We don’t often associate Old Testament prophets with joy, but this week’s lectionary selection makes an exception to that rule. Zephaniah speaks to returning exiles about God’s desire to have divine compassion overwhelm even Divine judgment:
Sing aloud, O daughter Zion; shout, O Israel! Rejoice and exult with all your heart, O daughter Jerusalem! The Lord has taken away the judgments against you, he has turned away your enemies. The king of Israel, the Lord, is in your midst; you shall fear disaster no more. On that day it shall be said to Jerusalem: Do not fear, O Zion; do not let your hands grow weak. The Lord, your God, is in your midst, a warrior who gives victory; he will rejoice over you with gladness, he will renew you in his love; he will exult over you with loud singing as on a day of festival. I will remove disaster from you, so that you will not bear reproach for it. I will deal with all your oppressors at that time. And I will save the lame and gather the outcast, and I will change their shame into praise and renown in all the earth. At that time I will bring you home, at the time when I gather you; for I will make you renowned and praised among all the peoples of the earth, when I restore your fortunes before your eyes, says the Lord. –Zephaniah 3:14-20 NRSV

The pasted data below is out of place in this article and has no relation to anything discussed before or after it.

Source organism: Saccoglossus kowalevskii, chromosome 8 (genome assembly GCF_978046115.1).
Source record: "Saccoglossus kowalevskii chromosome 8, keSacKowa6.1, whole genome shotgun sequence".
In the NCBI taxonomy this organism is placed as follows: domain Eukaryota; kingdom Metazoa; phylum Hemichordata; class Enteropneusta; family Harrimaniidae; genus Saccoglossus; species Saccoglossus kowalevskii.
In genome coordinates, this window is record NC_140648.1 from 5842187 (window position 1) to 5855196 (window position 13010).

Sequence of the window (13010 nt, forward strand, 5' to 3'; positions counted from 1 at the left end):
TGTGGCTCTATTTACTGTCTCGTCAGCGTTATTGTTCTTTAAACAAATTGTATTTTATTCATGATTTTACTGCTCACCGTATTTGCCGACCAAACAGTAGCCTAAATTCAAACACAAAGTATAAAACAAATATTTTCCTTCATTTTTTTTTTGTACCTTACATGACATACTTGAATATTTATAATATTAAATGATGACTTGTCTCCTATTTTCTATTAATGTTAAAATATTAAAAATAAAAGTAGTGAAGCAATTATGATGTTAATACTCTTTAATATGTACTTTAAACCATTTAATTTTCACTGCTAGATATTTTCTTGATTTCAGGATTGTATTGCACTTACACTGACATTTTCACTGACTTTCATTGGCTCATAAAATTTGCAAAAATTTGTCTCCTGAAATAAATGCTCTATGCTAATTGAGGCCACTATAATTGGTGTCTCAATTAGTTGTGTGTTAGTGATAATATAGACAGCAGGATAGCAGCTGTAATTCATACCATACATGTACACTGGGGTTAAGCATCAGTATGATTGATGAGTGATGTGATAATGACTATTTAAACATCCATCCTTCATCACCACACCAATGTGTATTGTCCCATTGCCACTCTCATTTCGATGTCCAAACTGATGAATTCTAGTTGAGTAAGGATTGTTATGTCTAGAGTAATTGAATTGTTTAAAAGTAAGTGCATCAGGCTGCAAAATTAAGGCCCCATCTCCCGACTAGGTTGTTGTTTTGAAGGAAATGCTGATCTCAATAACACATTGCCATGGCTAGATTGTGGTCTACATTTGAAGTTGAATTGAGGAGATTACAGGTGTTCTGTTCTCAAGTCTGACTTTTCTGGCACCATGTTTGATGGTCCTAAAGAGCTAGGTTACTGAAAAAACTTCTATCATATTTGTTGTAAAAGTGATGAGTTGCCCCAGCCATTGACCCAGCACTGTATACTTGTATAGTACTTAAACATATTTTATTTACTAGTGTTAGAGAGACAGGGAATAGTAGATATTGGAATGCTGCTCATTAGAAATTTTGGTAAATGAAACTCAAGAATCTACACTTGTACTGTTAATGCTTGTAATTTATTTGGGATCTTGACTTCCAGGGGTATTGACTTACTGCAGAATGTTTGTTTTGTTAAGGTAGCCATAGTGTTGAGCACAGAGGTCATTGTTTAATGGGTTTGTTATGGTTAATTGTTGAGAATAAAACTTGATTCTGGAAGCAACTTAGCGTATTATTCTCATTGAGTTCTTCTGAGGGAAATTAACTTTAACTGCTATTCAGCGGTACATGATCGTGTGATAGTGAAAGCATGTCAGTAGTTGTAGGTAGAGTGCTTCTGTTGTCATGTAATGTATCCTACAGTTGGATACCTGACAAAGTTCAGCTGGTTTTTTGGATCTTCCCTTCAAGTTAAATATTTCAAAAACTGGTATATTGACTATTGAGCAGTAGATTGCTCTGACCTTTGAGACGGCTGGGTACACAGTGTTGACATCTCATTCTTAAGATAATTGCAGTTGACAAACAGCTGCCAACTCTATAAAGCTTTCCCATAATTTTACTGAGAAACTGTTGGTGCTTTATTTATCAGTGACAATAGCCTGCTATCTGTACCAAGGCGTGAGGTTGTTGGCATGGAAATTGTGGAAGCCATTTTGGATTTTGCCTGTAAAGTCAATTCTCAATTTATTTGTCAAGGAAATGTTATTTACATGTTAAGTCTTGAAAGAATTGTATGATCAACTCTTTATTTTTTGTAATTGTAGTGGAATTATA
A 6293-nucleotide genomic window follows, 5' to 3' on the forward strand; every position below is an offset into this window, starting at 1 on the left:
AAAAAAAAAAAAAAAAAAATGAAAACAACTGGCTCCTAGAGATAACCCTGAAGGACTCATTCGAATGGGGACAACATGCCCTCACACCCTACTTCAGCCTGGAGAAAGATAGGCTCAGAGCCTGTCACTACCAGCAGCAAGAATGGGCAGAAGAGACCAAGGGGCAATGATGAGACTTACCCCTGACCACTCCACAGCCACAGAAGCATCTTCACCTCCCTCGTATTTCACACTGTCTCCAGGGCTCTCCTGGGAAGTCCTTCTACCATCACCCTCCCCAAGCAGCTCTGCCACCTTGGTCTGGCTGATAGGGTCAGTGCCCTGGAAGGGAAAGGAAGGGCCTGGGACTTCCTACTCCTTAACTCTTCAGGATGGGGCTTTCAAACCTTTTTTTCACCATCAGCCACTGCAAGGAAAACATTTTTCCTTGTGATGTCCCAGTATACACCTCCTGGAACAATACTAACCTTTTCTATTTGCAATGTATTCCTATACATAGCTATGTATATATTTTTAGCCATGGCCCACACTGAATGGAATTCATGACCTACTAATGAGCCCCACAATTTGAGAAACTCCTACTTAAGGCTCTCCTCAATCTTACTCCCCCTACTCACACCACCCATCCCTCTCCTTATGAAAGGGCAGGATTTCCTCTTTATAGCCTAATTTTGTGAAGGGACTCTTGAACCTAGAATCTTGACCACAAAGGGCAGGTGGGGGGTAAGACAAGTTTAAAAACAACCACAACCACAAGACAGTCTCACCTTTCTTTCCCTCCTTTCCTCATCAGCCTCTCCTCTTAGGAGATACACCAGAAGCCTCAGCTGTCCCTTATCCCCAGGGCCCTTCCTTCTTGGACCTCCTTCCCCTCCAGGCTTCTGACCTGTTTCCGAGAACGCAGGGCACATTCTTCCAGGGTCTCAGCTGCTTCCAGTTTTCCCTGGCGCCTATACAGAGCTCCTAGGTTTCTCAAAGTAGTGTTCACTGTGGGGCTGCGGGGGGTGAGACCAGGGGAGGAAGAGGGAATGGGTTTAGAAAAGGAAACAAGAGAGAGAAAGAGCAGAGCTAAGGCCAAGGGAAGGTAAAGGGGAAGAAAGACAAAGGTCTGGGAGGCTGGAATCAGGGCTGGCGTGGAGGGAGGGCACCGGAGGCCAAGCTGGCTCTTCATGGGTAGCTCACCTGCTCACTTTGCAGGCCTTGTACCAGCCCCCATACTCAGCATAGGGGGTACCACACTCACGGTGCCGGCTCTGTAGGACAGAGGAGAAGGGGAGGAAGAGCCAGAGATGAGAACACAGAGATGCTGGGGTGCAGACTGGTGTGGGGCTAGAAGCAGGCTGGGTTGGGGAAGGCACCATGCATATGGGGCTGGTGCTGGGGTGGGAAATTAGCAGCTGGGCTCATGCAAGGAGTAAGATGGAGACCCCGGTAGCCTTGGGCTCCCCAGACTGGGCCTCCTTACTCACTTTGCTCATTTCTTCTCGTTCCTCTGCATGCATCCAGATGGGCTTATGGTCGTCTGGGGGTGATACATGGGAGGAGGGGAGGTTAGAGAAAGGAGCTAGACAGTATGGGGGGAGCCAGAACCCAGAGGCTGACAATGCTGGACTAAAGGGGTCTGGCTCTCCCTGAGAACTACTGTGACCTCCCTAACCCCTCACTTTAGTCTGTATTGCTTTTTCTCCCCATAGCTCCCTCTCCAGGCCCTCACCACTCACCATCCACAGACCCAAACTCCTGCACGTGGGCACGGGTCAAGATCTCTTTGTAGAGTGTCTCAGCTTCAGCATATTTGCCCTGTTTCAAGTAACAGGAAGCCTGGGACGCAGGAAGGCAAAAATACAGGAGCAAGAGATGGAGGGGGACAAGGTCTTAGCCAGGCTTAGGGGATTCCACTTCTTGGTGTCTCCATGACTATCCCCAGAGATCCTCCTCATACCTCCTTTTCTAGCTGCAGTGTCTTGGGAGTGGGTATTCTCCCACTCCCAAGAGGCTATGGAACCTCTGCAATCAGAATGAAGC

Curiously, this is the only place in the entire Bible where God sings! And, of course, God invites the people to join in the joyful noise.
For reasons that are unclear to me, my denominational worship office decided to switch the Joy and Love weeks around, but I’ll go with the traditional one here, which is known throughout much of Christianity as Gaudete Sunday (so named for the Latin word for Rejoice”).
Here’s a link to a previous ForeWords blog post on this week’s lectionary scriptures:
My most recent book, Speak to the Bones: How to Be a Prophetic People in a Time of Exile, is up on Amazon in both print and e-book formats: 161-page Book ; Kindle e-book. The ancient Hebrew prophets can serve as guides for modern-day prophetic communities to engage in actions for peace and social justice. Each of the 10 chapters includes questions for reflection and discussion, making this great for class use. My previous book What Was Paul Thinking? is also available on Amazon in both print and